Editorial: Our criteria for endorsements

Our view: SA candidates must offer realistic policy to help students and work hard to solve actual student problems

During each Student Association election season, The Hatchet meets with all candidates for the presidency and executive vice presidency, evaluates their platforms and issues endorsements. Thinking grandiose policy objectives impress those participating in the endorsement hearings, candidates often tote platforms virtually incapable of being implemented. Anticipating a similar situation this year, this page sees fit to outline the criteria it will use when formulating its endorsement.

What student government needs most are individuals in touch with student issues who are serious about legislating and acting to address them. Student apathy for the SA rages when there exists a perception that its apparatchiks are more concerned with internal minutiae rather than real student life concerns. Instead of merely focusing on abstract issues concerning the SA bureaucracy – such as amending bylaws and changing the constitution – candidates should identify projects, both small and large, with the ability to impact student life directly.

While a candidate’s ideas are important in choosing student government leaders, an individual’s approach to the job is equally relevant. It is important for a future SA president or EVP to enter office with a pragmatic approach to governance and policy-making. As evidenced by the current gridlock between the executive branch and the Senate, one’s approach to the entire enterprise has the ability to accelerate progress or stagnate innovation. This page will look favorably upon candidates willing to compromise and accommodate divergent opinions in the interest of working for students.

It is imperative that candidates for student government have integrity and respect for the institution and people they serve. While to a lesser extent this year, student government leaders have been embroiled in a series of scandals in the past. When a scandal breaks, the good work done on behalf of students is halted in favor of debate on how to fix rules to prevent them in the future. The easiest way to prevent such a situation is simply to elect leaders who care enough about their job to respect the rules and common sense.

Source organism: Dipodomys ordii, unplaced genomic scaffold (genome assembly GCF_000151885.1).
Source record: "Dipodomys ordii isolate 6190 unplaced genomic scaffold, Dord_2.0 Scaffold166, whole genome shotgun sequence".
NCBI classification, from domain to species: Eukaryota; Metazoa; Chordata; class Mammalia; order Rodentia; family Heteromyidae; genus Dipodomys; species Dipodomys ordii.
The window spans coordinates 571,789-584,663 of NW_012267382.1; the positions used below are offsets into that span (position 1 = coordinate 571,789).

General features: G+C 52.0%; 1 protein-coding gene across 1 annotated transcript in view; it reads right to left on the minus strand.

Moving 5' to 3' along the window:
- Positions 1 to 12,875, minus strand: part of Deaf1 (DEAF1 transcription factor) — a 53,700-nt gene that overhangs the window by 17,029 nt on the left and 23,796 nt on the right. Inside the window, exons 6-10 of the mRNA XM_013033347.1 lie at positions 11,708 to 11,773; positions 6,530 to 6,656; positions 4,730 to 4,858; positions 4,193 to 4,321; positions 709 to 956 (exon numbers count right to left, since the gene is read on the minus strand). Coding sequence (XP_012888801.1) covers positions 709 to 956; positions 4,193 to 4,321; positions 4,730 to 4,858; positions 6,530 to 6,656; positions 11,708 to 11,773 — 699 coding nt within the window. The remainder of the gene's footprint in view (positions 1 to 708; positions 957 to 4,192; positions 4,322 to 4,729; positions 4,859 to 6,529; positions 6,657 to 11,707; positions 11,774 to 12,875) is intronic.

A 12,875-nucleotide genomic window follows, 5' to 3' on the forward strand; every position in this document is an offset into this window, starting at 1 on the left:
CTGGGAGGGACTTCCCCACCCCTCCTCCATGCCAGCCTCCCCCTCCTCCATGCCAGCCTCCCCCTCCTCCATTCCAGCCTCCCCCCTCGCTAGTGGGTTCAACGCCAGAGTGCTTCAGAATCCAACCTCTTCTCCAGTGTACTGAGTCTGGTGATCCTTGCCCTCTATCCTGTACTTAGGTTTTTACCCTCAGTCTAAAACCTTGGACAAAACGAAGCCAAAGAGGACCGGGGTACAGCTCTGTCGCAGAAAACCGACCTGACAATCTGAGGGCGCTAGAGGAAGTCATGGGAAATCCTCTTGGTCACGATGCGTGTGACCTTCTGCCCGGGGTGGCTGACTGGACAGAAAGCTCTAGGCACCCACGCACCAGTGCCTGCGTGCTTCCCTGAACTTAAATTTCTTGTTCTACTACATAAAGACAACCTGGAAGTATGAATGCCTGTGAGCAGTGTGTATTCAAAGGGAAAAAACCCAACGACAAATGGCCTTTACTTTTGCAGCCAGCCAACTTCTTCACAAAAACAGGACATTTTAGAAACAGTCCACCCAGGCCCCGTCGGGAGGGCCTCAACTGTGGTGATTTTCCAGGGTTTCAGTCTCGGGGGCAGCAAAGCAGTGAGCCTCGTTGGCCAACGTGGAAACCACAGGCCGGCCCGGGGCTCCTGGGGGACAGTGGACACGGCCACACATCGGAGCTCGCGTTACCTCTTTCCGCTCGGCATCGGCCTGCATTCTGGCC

Joke candidates detract from addressing real issues in the campaign. Equally obstructive, however, are candidates who take themselves too seriously. While it is important to take the job seriously, it is just as crucial that candidates recognize they are merely students given the opportunity to work on behalf of other students. Power is infatuating, and the temptation to lose track of one’s own importance is strong. Any leader hoping for the support of a majority of students must show that he or she is a grounded person in addition to a creative thinker.

Each SA election offers a fresh start and renewed optimism for student government at GW. Candidates should seize this sentiment and articulate platforms that are simultaneously ambitious and pragmatic. They should not be timid in defending their beliefs, but not do so to the point of stunting progress. GW students have waited far too long for such a reality in their student government.

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